We need to deal with Russia as it is, not as we wish it to be. And our enemy is not Russia. If anything, our enemy is misinformation and fear.
It is this vivid impression that we took away from our recent study tour in Moscow, St Petersburg, and Crimea, organized by the Center for Citizen Initiatives. Members of our delegation went across Russia including Kaliningrad, Krasnodar, Novgorod, Orenburg, Perm, Ufa, and Yekaterinburg.
At a time of tense relations marked not only by the conflict in Ukraine, but also by deep U.S. domestic political rifts over Russia’s role in the 2016 election, we knew our mission made us vulnerable to dismissal as “Putin apologists.” But we took the risk. It was important to search for areas where relations could gradually improve. We felt troubled relations with Russia put our own U.S. security interests at stake.
Our visit brought into focus the wayward directions that our economic sanctions have taken. We saw firsthand the respect that most Russians have for Vladimir Putin, and the manner in which he has stabilized the Russian economy following the tragic freefall of the 1990s. We met with nuclear scientists and arms control negotiators who shared their dismay at the U.S. withdrawal from the INF treaty and the absence of any arms control talks. Many in the country, young and old, felt alienated from the United States as a result of the prevailing Russophobic climate of opinion in the United States.
None of this is good for the United States or for Russia. What then is the answer?
We believe that there are three urgent steps we need to take if we want to protect our children and grandchildren from a calamity that can befall them as a result of accidents or miscalculations by either party.
First step: Welcome the young and engage with them
Those who are under thirty in Russia have known the freedom of travel and access to information in their new economy. It is this younger generation that U.S. policy cannot afford to lose with a sanctions policy that encourages them to believe that the West only seeks to undermine Russia and their futures.
Active student exchanges with the United States and Europe can help counter among the young this drift towards resentment. We found a decline of student and academic exchanges exist throughout Russia. In Irkutsk, university leaders lamented that the formerly active student exchanges with the United States had ceased. In Crimea, at Simferopol University, an academic dean explained that a traditional exchange with a large U.S. university ended because, besides sanctions, the Russophobic climate of opinion in the United States made it politically incorrect.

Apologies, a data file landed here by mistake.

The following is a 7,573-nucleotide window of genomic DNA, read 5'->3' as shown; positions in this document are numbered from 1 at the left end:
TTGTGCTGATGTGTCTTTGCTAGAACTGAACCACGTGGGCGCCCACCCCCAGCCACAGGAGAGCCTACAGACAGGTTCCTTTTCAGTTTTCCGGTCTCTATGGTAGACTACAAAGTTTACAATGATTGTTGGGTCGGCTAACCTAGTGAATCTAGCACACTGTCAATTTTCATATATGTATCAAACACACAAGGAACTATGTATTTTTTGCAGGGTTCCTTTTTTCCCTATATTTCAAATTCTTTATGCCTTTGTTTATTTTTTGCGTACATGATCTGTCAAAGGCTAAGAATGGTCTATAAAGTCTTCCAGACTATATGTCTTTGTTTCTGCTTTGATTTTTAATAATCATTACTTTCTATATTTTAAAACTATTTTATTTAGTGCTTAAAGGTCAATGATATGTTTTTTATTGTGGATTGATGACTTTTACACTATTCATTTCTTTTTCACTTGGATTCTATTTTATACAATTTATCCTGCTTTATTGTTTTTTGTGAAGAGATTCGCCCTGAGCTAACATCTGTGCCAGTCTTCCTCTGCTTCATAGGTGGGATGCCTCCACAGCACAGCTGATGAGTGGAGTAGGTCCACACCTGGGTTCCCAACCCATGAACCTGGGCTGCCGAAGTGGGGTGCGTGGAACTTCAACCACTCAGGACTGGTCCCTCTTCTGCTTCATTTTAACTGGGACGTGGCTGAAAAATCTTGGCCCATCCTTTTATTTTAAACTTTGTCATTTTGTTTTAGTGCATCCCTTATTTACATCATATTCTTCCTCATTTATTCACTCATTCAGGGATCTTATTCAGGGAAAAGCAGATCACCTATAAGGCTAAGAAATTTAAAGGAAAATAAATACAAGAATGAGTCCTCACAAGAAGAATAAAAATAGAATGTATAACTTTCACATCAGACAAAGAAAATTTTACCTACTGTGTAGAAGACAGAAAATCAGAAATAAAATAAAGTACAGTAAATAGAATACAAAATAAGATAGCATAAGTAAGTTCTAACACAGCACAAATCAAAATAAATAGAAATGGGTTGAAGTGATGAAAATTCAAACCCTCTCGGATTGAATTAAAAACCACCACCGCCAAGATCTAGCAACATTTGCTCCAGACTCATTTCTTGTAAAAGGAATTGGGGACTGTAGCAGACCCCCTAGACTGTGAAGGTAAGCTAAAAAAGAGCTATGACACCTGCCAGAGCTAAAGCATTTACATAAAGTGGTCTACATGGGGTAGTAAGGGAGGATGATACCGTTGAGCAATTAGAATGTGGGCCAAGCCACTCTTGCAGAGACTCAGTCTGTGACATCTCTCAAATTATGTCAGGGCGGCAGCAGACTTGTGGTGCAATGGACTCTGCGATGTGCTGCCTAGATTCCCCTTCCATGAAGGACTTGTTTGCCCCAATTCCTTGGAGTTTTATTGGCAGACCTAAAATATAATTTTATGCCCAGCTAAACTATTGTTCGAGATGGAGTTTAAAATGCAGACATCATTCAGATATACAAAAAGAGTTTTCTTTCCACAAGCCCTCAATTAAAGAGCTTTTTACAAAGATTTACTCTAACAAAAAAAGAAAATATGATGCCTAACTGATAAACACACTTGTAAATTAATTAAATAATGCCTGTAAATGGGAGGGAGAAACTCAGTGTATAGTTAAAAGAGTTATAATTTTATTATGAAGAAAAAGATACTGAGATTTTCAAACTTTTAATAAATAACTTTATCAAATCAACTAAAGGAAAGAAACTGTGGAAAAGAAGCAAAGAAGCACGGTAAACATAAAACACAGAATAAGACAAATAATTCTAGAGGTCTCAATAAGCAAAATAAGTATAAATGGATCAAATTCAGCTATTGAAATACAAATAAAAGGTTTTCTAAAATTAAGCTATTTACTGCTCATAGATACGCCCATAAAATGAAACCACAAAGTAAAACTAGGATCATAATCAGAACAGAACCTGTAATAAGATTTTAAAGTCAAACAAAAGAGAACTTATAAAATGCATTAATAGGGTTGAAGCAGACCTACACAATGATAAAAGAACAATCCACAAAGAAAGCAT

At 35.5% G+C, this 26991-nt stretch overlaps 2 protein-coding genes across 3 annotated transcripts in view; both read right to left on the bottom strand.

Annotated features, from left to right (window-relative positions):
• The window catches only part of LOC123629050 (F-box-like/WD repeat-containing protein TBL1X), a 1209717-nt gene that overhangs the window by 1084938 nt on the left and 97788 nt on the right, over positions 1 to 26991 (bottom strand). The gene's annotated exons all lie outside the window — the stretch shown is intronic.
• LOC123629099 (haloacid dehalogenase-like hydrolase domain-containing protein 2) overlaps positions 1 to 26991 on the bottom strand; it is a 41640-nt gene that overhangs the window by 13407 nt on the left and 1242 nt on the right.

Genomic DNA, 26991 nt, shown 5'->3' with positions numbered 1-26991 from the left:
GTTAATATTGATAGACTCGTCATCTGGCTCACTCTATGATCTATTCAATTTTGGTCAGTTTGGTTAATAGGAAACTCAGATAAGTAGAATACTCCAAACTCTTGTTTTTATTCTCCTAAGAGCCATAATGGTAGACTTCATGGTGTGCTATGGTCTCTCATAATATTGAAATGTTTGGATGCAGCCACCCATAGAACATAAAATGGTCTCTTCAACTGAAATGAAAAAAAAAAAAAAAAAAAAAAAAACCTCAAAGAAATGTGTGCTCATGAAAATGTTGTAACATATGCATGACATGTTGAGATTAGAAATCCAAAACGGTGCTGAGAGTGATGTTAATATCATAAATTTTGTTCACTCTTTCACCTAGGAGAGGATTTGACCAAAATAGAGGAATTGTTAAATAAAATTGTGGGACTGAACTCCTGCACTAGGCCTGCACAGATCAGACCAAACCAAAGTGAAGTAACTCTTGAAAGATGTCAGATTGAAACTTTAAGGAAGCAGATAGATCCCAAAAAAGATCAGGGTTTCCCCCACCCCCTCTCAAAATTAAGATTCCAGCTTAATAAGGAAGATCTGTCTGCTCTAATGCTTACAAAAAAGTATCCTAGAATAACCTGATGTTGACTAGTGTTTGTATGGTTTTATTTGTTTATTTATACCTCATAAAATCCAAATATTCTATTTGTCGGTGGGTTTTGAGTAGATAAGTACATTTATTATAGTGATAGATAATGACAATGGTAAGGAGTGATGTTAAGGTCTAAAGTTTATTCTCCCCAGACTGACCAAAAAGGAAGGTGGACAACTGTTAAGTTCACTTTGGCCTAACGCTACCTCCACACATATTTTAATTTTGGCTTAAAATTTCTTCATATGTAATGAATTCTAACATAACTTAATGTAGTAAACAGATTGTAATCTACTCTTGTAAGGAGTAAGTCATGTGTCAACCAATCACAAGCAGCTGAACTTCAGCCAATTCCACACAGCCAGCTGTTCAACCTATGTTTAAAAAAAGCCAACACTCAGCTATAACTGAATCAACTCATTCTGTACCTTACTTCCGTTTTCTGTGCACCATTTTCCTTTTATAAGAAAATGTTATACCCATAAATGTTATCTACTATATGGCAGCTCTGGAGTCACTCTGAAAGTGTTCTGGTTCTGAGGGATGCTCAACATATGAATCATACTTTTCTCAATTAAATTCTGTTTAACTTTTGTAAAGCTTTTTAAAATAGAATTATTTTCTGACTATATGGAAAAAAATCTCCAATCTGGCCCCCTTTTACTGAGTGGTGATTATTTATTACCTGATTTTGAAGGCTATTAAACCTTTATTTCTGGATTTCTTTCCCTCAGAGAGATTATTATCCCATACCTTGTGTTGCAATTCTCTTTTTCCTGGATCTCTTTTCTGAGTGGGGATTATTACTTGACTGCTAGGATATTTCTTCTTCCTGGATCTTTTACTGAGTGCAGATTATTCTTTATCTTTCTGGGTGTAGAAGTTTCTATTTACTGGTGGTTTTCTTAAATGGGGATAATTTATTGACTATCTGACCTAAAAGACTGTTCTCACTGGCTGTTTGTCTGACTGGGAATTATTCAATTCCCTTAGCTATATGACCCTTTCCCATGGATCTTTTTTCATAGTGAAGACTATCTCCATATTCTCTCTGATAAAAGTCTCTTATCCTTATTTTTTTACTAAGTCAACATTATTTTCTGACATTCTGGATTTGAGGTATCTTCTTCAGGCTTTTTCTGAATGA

Following the reciprocal closure of consulates, our Moscow embassy has been unable to meet the increased burden of visa applications. Students and academicians need to wait for months sometimes years for issuance. This needs to be corrected if we do not wish to lose the younger generations of Russians who can be our partners for a better future. The simple diplomacy of reopening consulates on a reciprocal basis would engender confidence and relieve the log jam of visas.
Second Step: Reduce the nuclear threat and revisit the role of NATO
A realistic step to renewing confidence with average Russians would be to revive arms control talks. Russians whom we met expressed deep concern about NATO’s advance to their borders and our unilateral withdrawal from the INF treaty. In the same way as American voters, Russians traditionally feel more secure when active arms control talks and agreements make less likely the triggering of an accidental war.
At a minimum, we need to renew a wary engagement with Russia. We do not live in a safer world when NATO increases by about five times its troops on Russia’s borders, when offensive and defensive weapons are merging, and when a new arms race includes hypersonic missiles, underwater nuclear drones, and long-range battlefield lasers. It is time to reassess within NATO how members evaluate the Russia threat to restore a consistent stance. Severe rifts have opened over members’ perceptions—whether involving Turkey’s purchase of Russian arms or Germany’s reliance on a new gas pipeline from Russia through the Baltic Sea.
Third Step: Revisit the sanctions policy and our view of Crimea
During the Cold War, U.S. policy used sanctions to move adversaries toward compromise, not surrender. For example, in the 1980s Secretary George Schultz declared that the sanctions against Poland were aimed at the regime leadership and not at the nation’s people. Schultz laid out a clear roadmap for lifting sanctions if Poland released political prisoners. This formula worked; eventually, the sanctions were lifted. No such message or exit pathway exists for the economic sanctions against Russia.
To recalibrate our sanctions, we must recognize that Crimea will remain Russian. Its population was always heavily Russian—many of them retired Naval military living near the large naval port of Sevastopol. In our recent visit, we learned how close Crimea came to the outbreak of civil war in 2014, potentially preceding by some weeks the bloodshed in Donbass. Crimeans identify with the historic struggles of Russia against invasion from the West. At every turn in Sevastopol we encountered memorials both to the tremendous losses during the Nazi occupation of Crimea in 1942–44 and also to the invasion by the British, French, and the Ottomans in 1854. It was clear to us that the people of Crimea would not relinquish their pride in their traditional Russian identity to accept a return to Ukraine.
It is time to improve relations between Russia and the West with a policy of realism about Russia. It will yield benefits in the long term that our sanctions will not. The time to act is now.
Dennis Ortblad is a former career U.S. foreign service officer, and Krishen Mehta is a former partner with PricewaterhouseCoopers.